A lot of people scoff at The Phantom Menace for having a plot revolving around trade policy. But I am pretty sure that you, dear reader, will have strong opinions about the organisation of the international football calendar. If you can find scheduling something to get excited about, you can find galactic tax policy exciting too.
Anyway, this isn't a defence of the prequel trilogy. This is about why FIFA is more of an interesting place than you might think.
Let it first be said that if you want people to trust you, you should avoid massive corruption scandals. But the reason why FIFA keeps pushing their extra World Cups (of the club and national team varieties) is that they don't earn as much as you might think. Their annual report for 2020 predicted that they would reach a figure of $6.4bn revenue for the 2019-2022 cycle. UEFA brought in half that during the 2019/20 season alone.
Most of FIFA's money (83%, according to Sportico) comes from the men's World Cup. This money goes into, yes, the luxurious aspects of some of the administration, but also funding global football development.
It re-jigged the way it doled out this funding in 2016, making a uniform amount of money available to each member association for operational costs and further projects (with a slightly larger amount going to nations that don't have particularly large revenues).
But half of the annually allotted $1m comes with conditions. They include a requirement for organising a women's competition that lasts for at least six months, with at least ten teams, consisting of at least 90 matches. A women's national team has to have played at least four matches that year. Boys' and girls' competitions in at least two age groups need to be organised. And a refereeing programme (that includes women referees) needs to exist.
I say all this not to suddenly pivot to being a pro-Gianni Infantino newsletter. Only today, the day I'm running a final edit on this piece, Infantino has put his foot in his mouth yet again. But I found that previous information out while researching this issue and thought it was interesting. And it's a nice way to remind people of the intended goals of FIFA before going into all of the other things they do. Things that are more immediately relevant to this newsletter...
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A number of years ago, FIFA set about making sure that the wearable tracking devices that players wear during games were safe to use. This was mainly just a rubber-stamping exercise, but in 2018 they widened their remit, checking the accuracy of these systems and of optical tracking data. Then last year they announced they'd be doing the same for tracking data generated from broadcast footage.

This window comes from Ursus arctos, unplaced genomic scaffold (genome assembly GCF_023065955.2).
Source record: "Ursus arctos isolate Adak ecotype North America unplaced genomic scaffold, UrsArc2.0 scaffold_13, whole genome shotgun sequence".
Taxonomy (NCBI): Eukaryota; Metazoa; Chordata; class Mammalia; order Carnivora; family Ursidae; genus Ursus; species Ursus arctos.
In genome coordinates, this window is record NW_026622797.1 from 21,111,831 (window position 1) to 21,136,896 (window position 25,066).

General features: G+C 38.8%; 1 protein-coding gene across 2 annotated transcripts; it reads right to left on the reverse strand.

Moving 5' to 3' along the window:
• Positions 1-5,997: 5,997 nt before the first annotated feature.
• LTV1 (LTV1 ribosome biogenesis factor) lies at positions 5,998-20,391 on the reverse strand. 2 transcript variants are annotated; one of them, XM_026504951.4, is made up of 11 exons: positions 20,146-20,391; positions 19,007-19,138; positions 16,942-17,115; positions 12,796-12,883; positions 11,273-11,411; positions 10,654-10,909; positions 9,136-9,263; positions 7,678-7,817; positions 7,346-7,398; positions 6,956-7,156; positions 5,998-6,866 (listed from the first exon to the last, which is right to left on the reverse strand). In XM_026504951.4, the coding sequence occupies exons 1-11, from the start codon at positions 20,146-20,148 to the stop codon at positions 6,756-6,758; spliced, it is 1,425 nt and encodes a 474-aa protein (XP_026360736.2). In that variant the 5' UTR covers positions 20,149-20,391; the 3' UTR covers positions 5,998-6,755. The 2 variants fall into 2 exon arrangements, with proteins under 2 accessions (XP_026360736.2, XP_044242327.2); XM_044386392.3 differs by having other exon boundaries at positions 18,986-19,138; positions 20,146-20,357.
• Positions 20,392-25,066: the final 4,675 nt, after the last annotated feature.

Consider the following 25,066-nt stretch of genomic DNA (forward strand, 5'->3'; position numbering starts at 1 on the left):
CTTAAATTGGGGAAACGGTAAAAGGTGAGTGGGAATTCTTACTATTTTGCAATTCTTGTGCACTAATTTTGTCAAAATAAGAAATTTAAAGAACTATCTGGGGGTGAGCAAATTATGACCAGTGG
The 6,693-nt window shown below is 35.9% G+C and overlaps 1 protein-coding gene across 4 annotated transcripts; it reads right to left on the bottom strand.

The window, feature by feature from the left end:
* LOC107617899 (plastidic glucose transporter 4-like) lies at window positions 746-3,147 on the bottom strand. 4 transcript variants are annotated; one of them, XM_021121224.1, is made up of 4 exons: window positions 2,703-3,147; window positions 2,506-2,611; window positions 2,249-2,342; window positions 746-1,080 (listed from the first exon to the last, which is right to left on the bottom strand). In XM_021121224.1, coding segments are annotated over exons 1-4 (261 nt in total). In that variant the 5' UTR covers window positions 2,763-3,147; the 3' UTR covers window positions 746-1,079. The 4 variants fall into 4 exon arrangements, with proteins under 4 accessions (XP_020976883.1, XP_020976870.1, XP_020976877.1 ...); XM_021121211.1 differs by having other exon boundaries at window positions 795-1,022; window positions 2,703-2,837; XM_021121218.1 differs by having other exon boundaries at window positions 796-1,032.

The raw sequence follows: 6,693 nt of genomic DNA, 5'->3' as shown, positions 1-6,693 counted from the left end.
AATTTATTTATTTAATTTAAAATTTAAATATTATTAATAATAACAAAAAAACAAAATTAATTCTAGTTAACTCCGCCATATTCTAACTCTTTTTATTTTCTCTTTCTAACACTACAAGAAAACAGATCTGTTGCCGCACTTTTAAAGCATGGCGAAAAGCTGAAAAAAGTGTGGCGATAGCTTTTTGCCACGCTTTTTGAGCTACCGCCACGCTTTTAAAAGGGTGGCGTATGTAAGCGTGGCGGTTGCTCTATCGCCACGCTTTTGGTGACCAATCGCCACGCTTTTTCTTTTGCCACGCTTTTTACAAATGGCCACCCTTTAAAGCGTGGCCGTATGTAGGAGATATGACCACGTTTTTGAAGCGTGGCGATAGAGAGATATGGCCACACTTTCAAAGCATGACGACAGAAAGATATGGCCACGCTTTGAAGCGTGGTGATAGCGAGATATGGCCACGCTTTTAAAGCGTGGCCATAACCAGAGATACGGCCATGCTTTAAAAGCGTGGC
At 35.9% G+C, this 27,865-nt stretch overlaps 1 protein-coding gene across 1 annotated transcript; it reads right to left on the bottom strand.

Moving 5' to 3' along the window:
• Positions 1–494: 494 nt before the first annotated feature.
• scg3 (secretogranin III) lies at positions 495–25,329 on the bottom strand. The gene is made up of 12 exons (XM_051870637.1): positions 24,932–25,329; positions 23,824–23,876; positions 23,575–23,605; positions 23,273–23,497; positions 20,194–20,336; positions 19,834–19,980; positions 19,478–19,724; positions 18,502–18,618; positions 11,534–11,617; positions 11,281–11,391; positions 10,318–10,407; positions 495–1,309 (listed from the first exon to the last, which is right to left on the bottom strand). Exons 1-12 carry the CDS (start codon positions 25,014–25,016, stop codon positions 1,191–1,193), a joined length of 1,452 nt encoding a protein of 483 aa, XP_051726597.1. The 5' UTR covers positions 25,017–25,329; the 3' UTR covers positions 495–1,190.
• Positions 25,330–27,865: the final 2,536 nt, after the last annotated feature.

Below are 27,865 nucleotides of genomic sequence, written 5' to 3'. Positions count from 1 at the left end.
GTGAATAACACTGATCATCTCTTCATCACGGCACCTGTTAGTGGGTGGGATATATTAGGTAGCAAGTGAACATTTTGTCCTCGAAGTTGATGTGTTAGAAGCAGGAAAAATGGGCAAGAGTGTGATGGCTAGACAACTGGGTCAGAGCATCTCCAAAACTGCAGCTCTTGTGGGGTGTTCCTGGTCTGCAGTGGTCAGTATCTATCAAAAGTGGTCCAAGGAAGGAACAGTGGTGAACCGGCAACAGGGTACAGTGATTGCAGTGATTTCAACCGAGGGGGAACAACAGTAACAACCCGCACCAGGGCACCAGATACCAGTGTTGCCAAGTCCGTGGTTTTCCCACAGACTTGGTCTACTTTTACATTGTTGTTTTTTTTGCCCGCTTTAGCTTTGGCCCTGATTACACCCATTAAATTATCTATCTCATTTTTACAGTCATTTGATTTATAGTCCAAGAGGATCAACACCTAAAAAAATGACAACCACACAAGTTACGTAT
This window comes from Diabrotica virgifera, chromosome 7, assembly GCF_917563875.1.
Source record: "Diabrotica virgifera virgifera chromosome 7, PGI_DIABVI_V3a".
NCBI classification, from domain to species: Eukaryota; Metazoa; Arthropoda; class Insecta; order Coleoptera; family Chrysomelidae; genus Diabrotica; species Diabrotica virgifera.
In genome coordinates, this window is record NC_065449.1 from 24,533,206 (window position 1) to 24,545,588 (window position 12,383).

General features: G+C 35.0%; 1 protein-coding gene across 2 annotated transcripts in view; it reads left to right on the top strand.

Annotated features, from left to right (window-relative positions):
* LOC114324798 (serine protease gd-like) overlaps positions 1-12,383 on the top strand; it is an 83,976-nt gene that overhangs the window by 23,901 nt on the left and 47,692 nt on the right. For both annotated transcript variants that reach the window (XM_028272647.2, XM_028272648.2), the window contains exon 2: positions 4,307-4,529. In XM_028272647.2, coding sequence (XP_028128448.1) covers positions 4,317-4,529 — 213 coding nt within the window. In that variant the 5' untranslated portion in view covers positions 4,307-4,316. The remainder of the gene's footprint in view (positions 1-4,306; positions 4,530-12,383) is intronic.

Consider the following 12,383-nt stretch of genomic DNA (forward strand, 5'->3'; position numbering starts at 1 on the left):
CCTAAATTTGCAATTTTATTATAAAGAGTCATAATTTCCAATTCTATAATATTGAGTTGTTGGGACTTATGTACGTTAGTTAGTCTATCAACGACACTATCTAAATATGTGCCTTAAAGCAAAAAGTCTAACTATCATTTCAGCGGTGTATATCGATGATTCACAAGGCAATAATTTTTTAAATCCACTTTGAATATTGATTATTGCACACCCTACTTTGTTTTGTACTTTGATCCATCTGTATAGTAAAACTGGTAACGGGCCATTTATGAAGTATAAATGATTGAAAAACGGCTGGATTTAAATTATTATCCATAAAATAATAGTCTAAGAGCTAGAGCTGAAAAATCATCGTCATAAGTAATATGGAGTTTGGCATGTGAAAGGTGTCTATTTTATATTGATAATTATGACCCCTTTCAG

Before the middle of the decade, they'll have a whole range of data quality marks for certified systems. And it's not just for tracking systems; it's goal-line tech, it's offside lines, it's playing surfaces. One of the latest projects is a lower-cost implementation of VAR. Makers of various technologies are able to put on their websites that they have a FIFA Quality mark.
It's not just badges of approval though. The body are working on standard formats for transferring tracking data and standards on collection and protection of player performance data (particularly noteworthy in the context of Project Red Card).
And you probably wouldn't be surprised, by now, if I were to write that it's not just that either, that there is one more thing that FIFA are doing that's worth writing home about. And that it, the latest area they're moving into, might be the most intriguing: data collection.
As last year's Arab Cup started (a FIFA-organised tournament, as of this edition; essentially prep for the 2022 World Cup), the body made a big announcement. Not only would they be collecting event data during the tournament, and supplying it to the national teams taking part, but this dataset would be huge.
“We have a team of 25 analysts working on each game," FIFA group project leader Chris Loxston said in the organisation's article [linked above] on the subject, "so we have one analyst covering one player for the entire period of the game."
For context, the standard set-up elsewhere in the industry is usually one collector per team.